I always got to help her roll them in the powdered sugar. And when I was tall enough & responsible enough to work an oven & a whisk without burning the house down, they were the first cookies I ever made.
This is one of those recipes that everyone seems to has (and with good reason too, they're super delicious) and everyone seems to have a different name for these sugary bits of deliciousness: Mexican Wedding Cakes, Russian Tea Cakes, Pecan Meltaways, Pecan Butterballs, Snowballs...
On a sidenote, I've always wondered how these traditional cookies could be both "Mexican" and "Russian." It's not as though the two countries are next-door neighbors; their names don't even sound alike so it's not like somebody's grandmother got confused when they were writing down the recipe.
According to a highly scientific source, these cookies were based off of a pastry from the Middle Ages known as jumbles and originated in Russia in the 18th century to be used during tea-sharing ceremonies. By the 20th century, they began serving them here in America at weddings and then in the 1950s, the name changed from "Russian" to "Mexican" because of "strained relations with the Soviet Union."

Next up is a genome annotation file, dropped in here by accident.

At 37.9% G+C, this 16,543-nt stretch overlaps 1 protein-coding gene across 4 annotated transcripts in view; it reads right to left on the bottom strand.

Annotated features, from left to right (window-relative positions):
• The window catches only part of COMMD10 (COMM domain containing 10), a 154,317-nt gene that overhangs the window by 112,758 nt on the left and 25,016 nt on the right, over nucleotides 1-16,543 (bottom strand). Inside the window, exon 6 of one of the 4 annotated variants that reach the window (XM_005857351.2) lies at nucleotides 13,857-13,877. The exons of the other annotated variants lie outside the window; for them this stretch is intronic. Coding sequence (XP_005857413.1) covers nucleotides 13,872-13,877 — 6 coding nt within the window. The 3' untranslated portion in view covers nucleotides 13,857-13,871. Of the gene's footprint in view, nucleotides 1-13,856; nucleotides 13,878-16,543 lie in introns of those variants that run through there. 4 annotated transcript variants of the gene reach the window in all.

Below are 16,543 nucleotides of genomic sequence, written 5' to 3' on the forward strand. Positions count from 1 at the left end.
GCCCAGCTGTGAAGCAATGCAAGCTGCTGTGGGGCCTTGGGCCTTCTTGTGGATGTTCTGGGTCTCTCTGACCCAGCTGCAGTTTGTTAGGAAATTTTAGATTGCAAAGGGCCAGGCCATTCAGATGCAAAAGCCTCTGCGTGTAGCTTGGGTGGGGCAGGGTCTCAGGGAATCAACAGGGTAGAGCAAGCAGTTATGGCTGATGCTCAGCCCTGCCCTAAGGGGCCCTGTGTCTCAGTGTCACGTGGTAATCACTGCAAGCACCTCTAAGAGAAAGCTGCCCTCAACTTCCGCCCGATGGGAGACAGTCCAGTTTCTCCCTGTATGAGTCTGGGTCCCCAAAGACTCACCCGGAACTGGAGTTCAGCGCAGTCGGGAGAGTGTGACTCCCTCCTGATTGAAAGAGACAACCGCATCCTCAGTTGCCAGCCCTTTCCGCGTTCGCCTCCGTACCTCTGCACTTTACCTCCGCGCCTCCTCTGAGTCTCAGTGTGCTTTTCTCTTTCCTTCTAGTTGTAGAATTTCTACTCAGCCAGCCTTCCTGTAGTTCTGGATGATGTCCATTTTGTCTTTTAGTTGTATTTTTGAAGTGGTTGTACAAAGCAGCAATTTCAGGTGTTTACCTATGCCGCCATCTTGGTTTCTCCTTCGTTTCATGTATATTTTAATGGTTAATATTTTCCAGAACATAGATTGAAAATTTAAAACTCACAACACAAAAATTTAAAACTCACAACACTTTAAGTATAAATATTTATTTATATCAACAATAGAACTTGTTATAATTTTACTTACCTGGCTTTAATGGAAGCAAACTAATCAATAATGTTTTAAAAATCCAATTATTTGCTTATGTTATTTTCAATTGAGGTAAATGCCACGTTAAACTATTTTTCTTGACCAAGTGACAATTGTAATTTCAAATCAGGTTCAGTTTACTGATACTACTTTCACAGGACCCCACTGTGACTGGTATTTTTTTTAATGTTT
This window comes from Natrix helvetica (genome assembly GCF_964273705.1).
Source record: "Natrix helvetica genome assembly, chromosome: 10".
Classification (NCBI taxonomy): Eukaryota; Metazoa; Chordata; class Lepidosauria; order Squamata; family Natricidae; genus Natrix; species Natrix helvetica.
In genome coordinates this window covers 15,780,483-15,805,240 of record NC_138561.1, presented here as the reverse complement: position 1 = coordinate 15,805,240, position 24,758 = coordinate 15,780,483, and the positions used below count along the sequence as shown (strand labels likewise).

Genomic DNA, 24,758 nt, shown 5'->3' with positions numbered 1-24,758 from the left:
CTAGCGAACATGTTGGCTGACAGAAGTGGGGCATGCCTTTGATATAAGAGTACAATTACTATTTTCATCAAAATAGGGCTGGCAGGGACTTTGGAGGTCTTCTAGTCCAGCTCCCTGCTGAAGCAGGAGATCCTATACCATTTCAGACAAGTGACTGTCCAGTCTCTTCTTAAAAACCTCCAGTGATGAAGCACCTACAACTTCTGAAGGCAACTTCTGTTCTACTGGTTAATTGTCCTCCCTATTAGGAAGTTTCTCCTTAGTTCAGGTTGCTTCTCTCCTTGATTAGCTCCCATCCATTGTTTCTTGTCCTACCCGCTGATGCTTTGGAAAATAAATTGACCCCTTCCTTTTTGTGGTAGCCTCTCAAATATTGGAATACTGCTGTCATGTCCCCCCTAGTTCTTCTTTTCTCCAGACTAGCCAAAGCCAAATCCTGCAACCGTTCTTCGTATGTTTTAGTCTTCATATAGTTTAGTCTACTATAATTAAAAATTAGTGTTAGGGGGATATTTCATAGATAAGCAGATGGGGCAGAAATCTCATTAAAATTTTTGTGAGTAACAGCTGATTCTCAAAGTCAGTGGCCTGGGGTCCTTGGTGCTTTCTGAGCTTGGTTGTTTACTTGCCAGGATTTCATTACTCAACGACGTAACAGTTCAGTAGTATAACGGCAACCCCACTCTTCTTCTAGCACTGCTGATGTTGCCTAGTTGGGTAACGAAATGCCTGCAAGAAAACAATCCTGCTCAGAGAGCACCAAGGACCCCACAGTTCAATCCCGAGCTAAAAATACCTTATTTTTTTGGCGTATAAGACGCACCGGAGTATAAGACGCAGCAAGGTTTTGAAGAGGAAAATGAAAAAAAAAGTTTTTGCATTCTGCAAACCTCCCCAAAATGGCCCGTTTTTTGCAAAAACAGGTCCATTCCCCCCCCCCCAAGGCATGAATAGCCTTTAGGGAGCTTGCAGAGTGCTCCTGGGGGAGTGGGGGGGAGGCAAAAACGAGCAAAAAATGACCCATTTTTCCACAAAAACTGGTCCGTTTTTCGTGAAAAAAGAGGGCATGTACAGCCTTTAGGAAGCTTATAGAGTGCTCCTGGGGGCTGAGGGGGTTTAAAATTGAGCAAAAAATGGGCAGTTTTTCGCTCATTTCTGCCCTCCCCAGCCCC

Personally, I think they should have just reverted to calling them jumbles.
Jumbles. Jumbles. Jumblesjumblesjumbles.
Okay, I'm done. Here's the recipe... straight out of our 1963 Betty Crocker Cooky Book.Mexican Wedding Cakes
1 cup butter, softened
1/2 cup confectioners' sugar
1 teaspoon vanilla
2 1/4 cups all-purpose flour
1/4 teaspoon salt
3/4 cup finely chopped nuts (I used pecans, but walnuts work too)
Extra confectioners' sugar for rolling cookies in
Preheat oven to 400°F.
Mix together the butter, sugar, and vanilla. Work in the flour, salt, and nuts until dough holds together. Shape dough into 1-inch balls. Place on an ungreased baking sheet.
Bake 10 to 12 minutes until set, but not brown. While warm, roll in powdered sugar. Let cool and then roll in powdered sugar again.
Makes about 3 dozen cookies.
Source: Betty Crocker's Cooky Book, 1963